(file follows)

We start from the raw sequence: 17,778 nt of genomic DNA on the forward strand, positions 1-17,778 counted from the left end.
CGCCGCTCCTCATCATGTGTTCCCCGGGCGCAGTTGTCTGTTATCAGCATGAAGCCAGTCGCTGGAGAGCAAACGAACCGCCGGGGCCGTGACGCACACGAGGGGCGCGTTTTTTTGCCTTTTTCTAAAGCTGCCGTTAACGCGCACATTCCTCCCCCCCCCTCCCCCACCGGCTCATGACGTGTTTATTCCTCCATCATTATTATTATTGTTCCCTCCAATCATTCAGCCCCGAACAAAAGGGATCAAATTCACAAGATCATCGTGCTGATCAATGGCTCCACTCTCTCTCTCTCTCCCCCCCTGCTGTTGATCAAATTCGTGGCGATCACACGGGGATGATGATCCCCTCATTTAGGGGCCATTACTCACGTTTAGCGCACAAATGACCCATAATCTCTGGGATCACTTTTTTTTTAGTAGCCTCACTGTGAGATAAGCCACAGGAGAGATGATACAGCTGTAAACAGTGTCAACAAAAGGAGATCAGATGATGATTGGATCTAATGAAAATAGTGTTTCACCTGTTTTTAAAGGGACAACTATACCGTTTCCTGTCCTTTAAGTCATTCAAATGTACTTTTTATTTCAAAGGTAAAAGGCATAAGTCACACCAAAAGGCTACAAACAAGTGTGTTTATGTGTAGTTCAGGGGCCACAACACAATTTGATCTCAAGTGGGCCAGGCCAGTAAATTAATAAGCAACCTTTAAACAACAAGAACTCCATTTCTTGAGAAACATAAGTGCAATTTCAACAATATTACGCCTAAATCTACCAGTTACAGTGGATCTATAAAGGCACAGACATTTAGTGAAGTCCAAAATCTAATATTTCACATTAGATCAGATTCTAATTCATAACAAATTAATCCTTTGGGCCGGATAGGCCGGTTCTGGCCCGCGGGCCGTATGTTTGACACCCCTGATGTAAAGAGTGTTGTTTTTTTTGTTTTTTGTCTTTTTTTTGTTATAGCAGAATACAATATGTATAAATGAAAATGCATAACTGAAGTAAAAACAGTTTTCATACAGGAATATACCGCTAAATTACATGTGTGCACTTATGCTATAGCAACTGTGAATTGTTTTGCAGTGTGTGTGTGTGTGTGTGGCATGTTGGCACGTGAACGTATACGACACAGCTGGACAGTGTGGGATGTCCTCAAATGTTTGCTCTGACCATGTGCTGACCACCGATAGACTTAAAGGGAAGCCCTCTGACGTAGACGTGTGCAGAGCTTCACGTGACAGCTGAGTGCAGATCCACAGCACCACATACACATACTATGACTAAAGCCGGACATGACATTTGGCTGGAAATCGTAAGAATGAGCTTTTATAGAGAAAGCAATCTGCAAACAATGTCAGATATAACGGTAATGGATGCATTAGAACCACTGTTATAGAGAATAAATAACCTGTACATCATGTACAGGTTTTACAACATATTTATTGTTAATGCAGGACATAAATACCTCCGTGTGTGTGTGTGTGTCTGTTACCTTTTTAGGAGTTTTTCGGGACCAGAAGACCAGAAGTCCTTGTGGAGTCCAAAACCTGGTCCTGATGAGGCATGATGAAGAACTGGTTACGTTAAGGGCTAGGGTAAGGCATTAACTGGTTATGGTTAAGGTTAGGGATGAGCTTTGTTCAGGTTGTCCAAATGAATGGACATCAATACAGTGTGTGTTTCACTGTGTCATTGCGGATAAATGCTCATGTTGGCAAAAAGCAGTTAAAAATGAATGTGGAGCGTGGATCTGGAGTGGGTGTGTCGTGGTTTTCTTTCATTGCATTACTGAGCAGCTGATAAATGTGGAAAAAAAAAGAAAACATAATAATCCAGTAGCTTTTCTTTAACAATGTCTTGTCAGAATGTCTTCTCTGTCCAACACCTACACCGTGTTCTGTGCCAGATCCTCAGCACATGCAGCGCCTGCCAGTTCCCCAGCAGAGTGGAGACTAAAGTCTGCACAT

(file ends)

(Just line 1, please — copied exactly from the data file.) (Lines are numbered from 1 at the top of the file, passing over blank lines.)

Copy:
We start from the raw sequence: 17,778 nt of genomic DNA on the forward strand, positions 1-17,778 counted from the left end.